Thai trio lead nation’s medal hopes
Female fighters face tough assignments
Incheon: Thailand now pin their hopes on Donchai Thati (56kg), Wuttichai Masuk (64kg) and Chatchai Butdee (52kg) in the boxing tournament at the Asian Games, which begins today.
Chatchai Butdee, right, is one of Thailand’s best hopes in boxing.
The trio are among seven Thai men in Incheon and Somyot Julsen, deputy manager of the Thai boxing team, believes they are the squad’s best bets following yesterday’s draw.
Tanes Ongjunta (49kg), Apichet Saensit (69kg) and Wuttichai got a bye in the first round.
Donchai will face Mario Fernandez of the Philippines today. Although Donchai lost to the Filipino in the final at last year’s SEA Games, Somyot said he should be able to avenge the defeat.
Saylom Ardee (60kg) will face Forootan Golara of Iran in the first round.
He should have few problems against the Iranian but would face a formidable task against San Soon-Chul of South Korea or Han Sang-Ryong of North Korea in the next round.
In the women’s event, Somyot admitted that Thailand’s two female fighters, Sopida Satumrum (51kg) and Tassamalee Thongjan (60kg), had very tough assignments as they both meet Chinese boxers in their opening bouts.
There are 13 gold medals up for grabs in the boxing competition, comprising 10 weight divisions for men and three for women.
Thailand hope to win at least two gold medals, having claimed only one at the 2010 Asian Games.
Meanwhile, China and India dominated boxing four years ago in Guangzhou, but when a new-look competition begins today, fast-improving Kazakhstan could pack the biggest punch.
Gone from Incheon will be protective head gear after the Amateur International Boxing Association (Aiba) shook up the rules last year.
Gone also will be displaying the score at the end of each round to prevent boxers who have built up a lead from coasting home.
And almost certainly gone appear to be China’s hopes of more than one or two medals despite being the leading nation in Guangzhou with five titles — including all three in the inaugural women’s competition — while India had five finalists, taking two golds.
Kazakhstan swept up seven men’s titles out of 10 at last year’s Asian championships, and four of those winners will be aiming to add Asian Games gold medals.
Kazakhstan have the favourites for both the men’s heavyweight (91kg) and super-heavyweight titles (+91kg) in Anton Pinchuk and Ivan Dychko.
Dychko, in particular, looks on an unstoppable march towards gold, having taken the silver in Guangzhou four years ago.
Since then he tucked away an Olympic bronze medal in 2012 and last year both a world championships silver and an Asian championships gold.
Welterweight world and Asian champion Daniyar Yeleussinov is also a hot selection to defend his Asian Games title from four years ago.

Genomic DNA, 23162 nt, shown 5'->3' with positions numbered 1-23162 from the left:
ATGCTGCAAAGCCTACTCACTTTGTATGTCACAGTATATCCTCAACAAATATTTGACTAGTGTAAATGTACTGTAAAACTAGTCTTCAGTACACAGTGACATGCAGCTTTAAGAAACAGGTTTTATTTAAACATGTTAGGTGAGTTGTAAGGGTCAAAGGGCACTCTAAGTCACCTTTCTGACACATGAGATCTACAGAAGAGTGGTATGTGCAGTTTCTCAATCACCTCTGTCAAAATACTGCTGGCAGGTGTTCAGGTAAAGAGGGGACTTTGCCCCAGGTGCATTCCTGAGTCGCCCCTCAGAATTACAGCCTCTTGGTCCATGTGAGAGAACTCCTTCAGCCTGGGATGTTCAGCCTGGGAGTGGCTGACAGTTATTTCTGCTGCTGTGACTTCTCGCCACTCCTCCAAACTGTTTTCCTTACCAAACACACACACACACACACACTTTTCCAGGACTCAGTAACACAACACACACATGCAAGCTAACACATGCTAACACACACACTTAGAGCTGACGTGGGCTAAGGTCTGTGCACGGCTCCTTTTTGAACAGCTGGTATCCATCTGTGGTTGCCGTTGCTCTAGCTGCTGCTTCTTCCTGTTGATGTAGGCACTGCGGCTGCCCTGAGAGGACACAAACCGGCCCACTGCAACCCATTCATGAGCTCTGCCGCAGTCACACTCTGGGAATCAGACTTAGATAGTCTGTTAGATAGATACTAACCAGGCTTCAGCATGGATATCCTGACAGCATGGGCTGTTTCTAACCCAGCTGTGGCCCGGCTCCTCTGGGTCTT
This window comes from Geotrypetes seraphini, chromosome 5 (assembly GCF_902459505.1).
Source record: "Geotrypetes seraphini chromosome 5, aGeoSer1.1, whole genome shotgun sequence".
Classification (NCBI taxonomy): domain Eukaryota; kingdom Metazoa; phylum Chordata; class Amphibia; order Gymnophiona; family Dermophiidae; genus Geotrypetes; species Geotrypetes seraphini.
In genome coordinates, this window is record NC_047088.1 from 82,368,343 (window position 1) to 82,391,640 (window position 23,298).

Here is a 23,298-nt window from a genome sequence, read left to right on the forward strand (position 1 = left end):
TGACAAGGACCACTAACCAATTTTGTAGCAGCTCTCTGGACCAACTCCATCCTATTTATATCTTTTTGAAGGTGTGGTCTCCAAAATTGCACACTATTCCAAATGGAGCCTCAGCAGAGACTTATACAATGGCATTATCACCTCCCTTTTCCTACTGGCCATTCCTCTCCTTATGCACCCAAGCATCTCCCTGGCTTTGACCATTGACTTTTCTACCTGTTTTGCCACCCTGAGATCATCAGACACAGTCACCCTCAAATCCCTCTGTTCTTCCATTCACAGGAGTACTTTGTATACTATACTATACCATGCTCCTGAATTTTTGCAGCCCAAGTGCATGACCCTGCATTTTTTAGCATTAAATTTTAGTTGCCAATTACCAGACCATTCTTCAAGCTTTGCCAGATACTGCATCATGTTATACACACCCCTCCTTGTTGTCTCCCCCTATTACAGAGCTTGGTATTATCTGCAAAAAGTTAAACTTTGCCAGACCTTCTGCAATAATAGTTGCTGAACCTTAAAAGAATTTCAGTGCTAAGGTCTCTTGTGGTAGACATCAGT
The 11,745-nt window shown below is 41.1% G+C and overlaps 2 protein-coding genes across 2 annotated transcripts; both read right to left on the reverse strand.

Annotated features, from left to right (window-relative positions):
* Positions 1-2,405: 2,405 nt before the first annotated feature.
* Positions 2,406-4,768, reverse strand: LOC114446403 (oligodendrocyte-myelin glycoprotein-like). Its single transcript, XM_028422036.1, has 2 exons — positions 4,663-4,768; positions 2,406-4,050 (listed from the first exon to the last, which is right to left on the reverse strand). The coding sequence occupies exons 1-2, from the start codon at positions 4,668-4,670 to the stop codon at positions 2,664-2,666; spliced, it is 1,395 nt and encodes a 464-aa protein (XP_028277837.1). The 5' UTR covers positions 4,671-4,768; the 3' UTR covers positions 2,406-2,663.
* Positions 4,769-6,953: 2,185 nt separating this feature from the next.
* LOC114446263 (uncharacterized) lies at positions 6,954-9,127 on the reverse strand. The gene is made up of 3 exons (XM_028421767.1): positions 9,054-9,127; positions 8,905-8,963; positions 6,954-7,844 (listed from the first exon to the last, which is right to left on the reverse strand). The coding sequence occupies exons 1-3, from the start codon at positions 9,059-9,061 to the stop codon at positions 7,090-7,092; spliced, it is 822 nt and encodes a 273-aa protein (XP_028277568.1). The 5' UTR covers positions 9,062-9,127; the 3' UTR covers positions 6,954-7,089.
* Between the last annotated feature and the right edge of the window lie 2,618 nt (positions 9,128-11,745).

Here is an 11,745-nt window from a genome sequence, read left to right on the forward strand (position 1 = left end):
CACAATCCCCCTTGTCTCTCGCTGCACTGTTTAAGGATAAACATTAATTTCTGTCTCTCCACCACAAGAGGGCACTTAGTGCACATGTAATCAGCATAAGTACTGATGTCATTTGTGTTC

And Kazakhstani compatriot Adilbek Niyazymbetov is ranked No.1 in the world at light heavyweight having won silver in the 2012 Olympics and last year’s world and Asian championships.
China look very lightweight by comparison with none of their five gold medallists from Guangzhou returning, including the outstanding flyweight Zou Shiming who turned professional after winning a second Olympic gold in London and is lining up a world title tilt next year.
By contrast their inexperienced 2014 squad appears to contain only two likely medal candidates.
Flyweight Chang Yong took silver four years ago in Guangzhou, while bantamweight Zhang Jiawei was second in last year’s Asian championships.
India, too, look to be hard pushed to repeat their success of four years ago, especially as they will be without superstar and pin-up Vijender Singh who strolled to the middleweight title in Guangzhou.
Part-time model and actor Singh, whose bronze at the 2008 Olympics in Beijing caused boxing to take off in India, injured his hand on the way to Commonwealth games silver in Glasgow in July and withdrew last month.
It leaves India’s other Guangzhou gold medallist Vikas Krishan, who won the lightweight (60kg) title in 2010, to carry the country’s hopes. But he may find the big step up to middleweight (75kg) a difficult hurdle to overcome.
India’s boxing queen Mary Kom, who has inspired a Bollywood movie on her life, is looking to reproduce the form that won her an incredible five world titles in the 48kg category between 2002 and 2010.
She takes to the ring at flyweight (51kg) after only managing a disappointing bronze four years ago when a heavy favourite in the same weight class.
India’s other medal hopes rest with reigning Asian bantamweight champion Shiva Thapa and 2010 Commonwealth Games light welterweight champion Manoj Kumar.
Hosts South Korea have big hopes that lightweight (60kg) San keep the some gold at home, having lost out 19-9 in the 2012 Olympic final to the legendary amateur Vasyl Lomachenko.
Ukraine’s Lomachenko turned professional after the London Games with an astonishing amateur record of 396 wins and one defeat and went on to win the World Boxing Organisation featherweight title in June, in just his third professional fight.
The Philippines are always looking for the next Manny Pacquiao and their sponsors are reported to have dangled the team a three million peso (US$67,000) reward for finding one and bringing back home a gold.
They are sending eight boxers, six men and two women, but lost their lone gold medallist from the 2010 Games, flyweight Rey Saludar, to a rotator cuff injury earlier this year and it seems unlikely they can match their three-medal haul of four years ago. bangkokpost/afp